Tree parasites are a cool idea, and fits nicely with my mostly-bugs-and-reptiles theme. Done.

They might even be dromites or thri-kreen or something, that could be cool.

Good point about the climate. Since I limited the tree growth to one continent I've only really been thinking about one climate area, but that continent could have a foot in the desert, or a foot in the arctic.

Actually, I like the idea of using the arctic better, consider that added. Maybe ice sheets could occasionally link the mainland with one of the dragon islands.

I was thinking it's usually espoinage in what is otherwise a unified nation. Remember, these are basically all of the casters, and also most of the high-level NPCs. Unfortunately I don't have the nature of that conflict sorted out yet, maybe someone could help?

The trees grow several varieties of edible fungus, and fruit is certainly a possibility. I had an idea that maybe the lighter-than-air gasbag plants are actually the fruit or seeds of the trees, which float around, land somewhere on the canopy, then start dropping roots from there. The downside is that if they're the fruit, then the sky-pirates driving them around with a swarm of giant flying bugs are basically James of "Giant Peach" fame.

I like all of it, consider it added, except maybe the "trees don't like magic" part. I'm not sure how to punish magic-users, but i don't think "suddenly, more monsters!" or "the trees tell the ruling class what you did, prepare to be curbstomped by wizards in 5" is the way to do it. if anyone has some other ideas, lay them on me.
No. 8131 ID: e3aff6

>I dunno, I think if you tried to burn down a 200-foot-wide tree you would have a very hard time of it. It's mostly dead trees and undergrowth that is flammable, I think, and the undergrowth is all fungus.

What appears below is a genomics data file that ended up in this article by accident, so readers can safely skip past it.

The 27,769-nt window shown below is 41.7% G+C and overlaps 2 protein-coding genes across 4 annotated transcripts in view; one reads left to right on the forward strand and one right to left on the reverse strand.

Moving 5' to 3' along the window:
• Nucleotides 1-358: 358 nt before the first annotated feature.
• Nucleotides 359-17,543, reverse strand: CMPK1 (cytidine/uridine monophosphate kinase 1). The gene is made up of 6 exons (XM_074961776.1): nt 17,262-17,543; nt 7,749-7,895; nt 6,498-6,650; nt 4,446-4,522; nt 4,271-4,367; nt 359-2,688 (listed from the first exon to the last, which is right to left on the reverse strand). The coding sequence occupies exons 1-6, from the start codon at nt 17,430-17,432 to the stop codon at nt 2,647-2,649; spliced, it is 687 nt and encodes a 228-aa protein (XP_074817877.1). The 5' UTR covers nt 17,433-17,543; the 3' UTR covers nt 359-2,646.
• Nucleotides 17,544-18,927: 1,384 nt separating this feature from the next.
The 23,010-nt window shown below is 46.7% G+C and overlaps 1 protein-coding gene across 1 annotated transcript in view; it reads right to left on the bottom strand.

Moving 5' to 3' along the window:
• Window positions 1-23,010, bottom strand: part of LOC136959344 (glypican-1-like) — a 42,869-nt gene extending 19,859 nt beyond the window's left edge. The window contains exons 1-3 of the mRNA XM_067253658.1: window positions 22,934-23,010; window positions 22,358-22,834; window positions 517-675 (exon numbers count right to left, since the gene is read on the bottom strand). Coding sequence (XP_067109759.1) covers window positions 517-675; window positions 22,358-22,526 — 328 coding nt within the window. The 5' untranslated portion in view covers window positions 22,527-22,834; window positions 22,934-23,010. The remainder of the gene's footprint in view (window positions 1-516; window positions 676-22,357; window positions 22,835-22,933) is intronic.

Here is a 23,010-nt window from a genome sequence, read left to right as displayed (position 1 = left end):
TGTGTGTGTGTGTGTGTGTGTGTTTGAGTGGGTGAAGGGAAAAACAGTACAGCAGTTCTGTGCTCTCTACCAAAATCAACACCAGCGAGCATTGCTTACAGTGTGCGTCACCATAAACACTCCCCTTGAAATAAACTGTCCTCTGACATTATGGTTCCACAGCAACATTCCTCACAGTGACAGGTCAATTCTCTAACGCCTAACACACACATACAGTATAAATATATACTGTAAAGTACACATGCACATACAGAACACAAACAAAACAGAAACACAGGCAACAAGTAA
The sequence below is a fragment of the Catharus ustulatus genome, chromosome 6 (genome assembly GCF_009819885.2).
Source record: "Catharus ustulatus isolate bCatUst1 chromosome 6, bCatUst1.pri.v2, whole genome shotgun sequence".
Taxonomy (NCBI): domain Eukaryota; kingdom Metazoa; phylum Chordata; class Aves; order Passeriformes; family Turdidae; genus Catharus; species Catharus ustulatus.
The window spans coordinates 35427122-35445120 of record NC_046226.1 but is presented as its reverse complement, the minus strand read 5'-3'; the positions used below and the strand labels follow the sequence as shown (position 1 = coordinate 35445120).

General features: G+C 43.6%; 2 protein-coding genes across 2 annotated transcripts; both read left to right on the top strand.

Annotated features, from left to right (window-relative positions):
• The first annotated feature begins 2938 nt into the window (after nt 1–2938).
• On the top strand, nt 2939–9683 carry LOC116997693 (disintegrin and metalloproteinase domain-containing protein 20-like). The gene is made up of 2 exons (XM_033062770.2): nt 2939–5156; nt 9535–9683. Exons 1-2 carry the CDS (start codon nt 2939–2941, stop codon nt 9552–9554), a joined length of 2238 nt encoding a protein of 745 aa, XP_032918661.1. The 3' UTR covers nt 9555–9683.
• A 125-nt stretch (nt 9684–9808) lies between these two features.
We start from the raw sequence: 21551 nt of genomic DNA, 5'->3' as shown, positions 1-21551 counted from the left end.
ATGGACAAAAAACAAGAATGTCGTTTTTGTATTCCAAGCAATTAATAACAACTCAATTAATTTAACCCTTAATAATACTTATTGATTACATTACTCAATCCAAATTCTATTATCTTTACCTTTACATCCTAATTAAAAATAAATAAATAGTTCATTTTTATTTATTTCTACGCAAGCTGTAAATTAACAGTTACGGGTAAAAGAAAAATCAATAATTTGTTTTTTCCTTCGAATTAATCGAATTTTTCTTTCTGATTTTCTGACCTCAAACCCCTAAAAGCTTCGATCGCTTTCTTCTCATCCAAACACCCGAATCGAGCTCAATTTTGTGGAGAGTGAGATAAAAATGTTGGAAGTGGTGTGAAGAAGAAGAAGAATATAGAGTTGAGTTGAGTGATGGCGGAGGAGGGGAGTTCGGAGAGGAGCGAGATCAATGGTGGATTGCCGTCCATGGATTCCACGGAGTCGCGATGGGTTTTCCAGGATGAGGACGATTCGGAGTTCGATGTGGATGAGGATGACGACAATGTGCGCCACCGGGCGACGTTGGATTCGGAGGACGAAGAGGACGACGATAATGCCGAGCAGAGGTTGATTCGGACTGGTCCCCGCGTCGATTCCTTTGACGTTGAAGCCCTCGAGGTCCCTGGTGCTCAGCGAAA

I think you are right about giant trees being too thick to burn down easily, but from looking up forest fires a bit more I found that canopy fires (also known as crown fires) do exist, and giant leaves would have to still be relatively thin in order to not weight down the branches they are on.
Much less directly dangerous to buildings closer to or inside the trunk, but the shower of flaming or burnt debris combined with the damage to the tree would still be troublesome.

The question of leaf fires brings up another issue. Is there a season in which the trees shed their leaves? (This is not necessary for canopy fires, but would make them much more likely when the leaves are dead and about to be shed.)

>Unfortunately I don't have the nature of that conflict sorted out yet, maybe someone could help?
I think the nature of the conflict hinges largely on how their government functions. The three general types of short-term political goals I can think of (control of an office, control of the public, and control of resources) are weighed differently in significance depending on the system of government. For example, a powerful emperor would make control of office more significant. Descriptions of the various goals:
-Control of an office involves becoming, influencing, gaining the favor of, or eliminating the holder of a specific position (emperor, council member, general) in order to gain access to the powers and privileges of the position, or at least deny them to rivals.
-Control of the public involves being liked, trusted, or sometimes feared by most of some large group of people who collectively have political authority. This is more about reputation and propaganda than individually influencing the members. In dystopian settings, the general public rarely has much clout, but other groups that can fit this category include minor nobility (if they are both numerous and not collectively trivial), high society (often tied into nobles, but thievery rich can be influential too), or the military (when the military has an active role in society).
-Control of resources involves acquiring money, physical resources, or information. This is usually regarded by the organization as a tool to further the previous two goals, which are in turn tools to further the group's political agenda and/or their status and control of society.
No. 8137 ID: 79c2fc
File 133098833701.jpg - (271.24KB , 484x496 , dwmbox.jpg )

Well, druids or shenanigans with nature spirits that come down on unregulated magic?
Presumably the rulers don't have a straight-up monopoly on all magic, that could end badly. No reason they shouldn't be striving for that, though.
Also, giant flightless, eyeless, limbless dragonspawn called Iormungandr that gnaw at the roots of the trees, necessitating well-lit hunting parties of druids and the rulers to destroy the pests and heal the damage done.
Also, nostalgia bomb when someone mentioned giant dead trees.